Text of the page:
Mind you, this was all hypothetical until I asked the question: “Was Annie ever punished for mouthing when she was a puppy?”
The answer was yes. Annie’s owners had been taught that “puppy teeth should never touch human skin,” and that if they wanted to avoid raising an aggressive dog, they had to cuff her hard under the chin and shout,“No! No bite!” anytime she used her mouth on them.
So Annie learned how not to express her emotions because doing so had gotten her in trouble. The problem is, the urge to bite is very strong in dogs. It’s probably one of the most important features of canine psychology. For puppies, mouthing and licking are the only means they have of expressing their affection for one another and for us.
Repressed Emotions, Missed Love Connections
Puppies are also in a constant state of cathexis, another Freudian term: They unabashedly project their emotional energy onto numerous objects of attraction, from their toys to old socks to human hands. The more attraction they have for an object, the more they want to put it in their mouths to see how it feels.
In addition, puppies pay very close attention to two main features of the human anatomy: our eyes, which reflect our emotional states, and our hands, which are able to do things that seem quite magical.
So Annie projected her loving feelings onto her owners’ hands by gently mouthing them whenever she had a chance. And since she was severely punished for doing it, a very important part of her psyche was prevented from developing fully. Annie was also prevented from making the kind of “love connection” that dogs are designed to make.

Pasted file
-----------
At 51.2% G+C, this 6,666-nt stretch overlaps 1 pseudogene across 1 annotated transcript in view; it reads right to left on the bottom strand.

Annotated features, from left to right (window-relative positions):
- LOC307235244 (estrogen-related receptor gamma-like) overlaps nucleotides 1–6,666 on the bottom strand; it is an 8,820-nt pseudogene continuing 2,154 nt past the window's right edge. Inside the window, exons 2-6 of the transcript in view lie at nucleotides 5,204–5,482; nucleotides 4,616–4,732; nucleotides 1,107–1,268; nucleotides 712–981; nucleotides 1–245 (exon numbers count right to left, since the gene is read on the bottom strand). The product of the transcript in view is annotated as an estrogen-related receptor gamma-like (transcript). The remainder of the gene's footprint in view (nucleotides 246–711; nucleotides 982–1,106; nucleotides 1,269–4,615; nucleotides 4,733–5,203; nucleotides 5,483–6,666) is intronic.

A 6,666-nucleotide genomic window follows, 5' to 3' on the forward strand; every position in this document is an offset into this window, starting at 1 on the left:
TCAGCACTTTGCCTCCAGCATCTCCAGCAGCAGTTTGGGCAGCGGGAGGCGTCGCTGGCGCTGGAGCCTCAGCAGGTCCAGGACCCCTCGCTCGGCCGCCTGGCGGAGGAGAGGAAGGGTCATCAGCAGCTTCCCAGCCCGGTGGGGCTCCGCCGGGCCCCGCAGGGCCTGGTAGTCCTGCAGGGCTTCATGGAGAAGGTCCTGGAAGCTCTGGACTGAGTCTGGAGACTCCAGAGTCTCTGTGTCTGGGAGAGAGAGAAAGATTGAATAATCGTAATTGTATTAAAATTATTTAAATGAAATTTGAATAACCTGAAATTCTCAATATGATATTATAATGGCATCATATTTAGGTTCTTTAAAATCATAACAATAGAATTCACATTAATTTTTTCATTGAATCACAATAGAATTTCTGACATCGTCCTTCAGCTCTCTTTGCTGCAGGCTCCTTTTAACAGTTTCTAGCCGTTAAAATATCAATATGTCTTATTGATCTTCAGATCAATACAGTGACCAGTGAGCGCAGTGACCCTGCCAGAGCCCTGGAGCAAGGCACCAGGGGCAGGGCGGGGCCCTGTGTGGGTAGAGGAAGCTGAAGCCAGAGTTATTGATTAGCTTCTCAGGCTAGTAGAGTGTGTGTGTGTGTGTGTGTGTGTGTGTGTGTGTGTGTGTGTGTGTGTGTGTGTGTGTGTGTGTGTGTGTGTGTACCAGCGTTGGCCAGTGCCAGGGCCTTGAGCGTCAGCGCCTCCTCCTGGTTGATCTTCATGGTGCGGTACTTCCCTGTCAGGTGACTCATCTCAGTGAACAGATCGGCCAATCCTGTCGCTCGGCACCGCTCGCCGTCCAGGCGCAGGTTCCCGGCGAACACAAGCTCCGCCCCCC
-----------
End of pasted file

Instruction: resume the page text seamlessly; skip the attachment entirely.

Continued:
My next hypothesis was that, since the oral impulses in dogs are so strong, and since the need to make emotional bonds just as strong, if not stronger, Annie probably developed a habit of obsessively licking her owners’ hands and faces, especially during moments of high emotion, like when she was left alone for a while and they came home through the front door. (Wheaten terriers are actually famous for their “wet greeting.”)
I hypothesized that she was probably punished for licking them as well.
It turns out I was right about that too.
So there all that unexpressed oral energy sat, all that wonderful puppy love, bubbling under the surface of Annie’s psyche, until one day, some unknown stressor came along (it could have been something as simple as a change in the family’s schedule), and it all came rushing out in this crazy jumping-in-the-air, licking-the-doorknob behavior.
In effect, Annie had transferred all the energy, all the love and need to feel connected that wasn’t being returned by her owners (at least not in a way that she understood), and focused it on an object that had a very important place in her life: It was where her owners put their hands every time they left or came home. The doorknob.
All the unhappy feelings of being left home alone, and the excited feelings she couldn’t express naturally about how happy she was to see her owners come through door, became focused on that roundish piece of metal. She didn’t know why she had to lick the stupid brass doorknob, she just knew she had to do it and keep doing it until all the unpleasant feelings she’d been bottling up inside went away, at least for a little while.
In the next installment I’ll tell you what happened to Annie, and offer Five Freudian Principles That Can and Should Be Used in Dog Training
Bio: Lee Charles Kelley is a dog trainer and bestselling mystery novelist. He lives and works in New York City, and is the only dog trainer to write for PsychologyToday.com. For more, see www.LeeCharlesKelley.com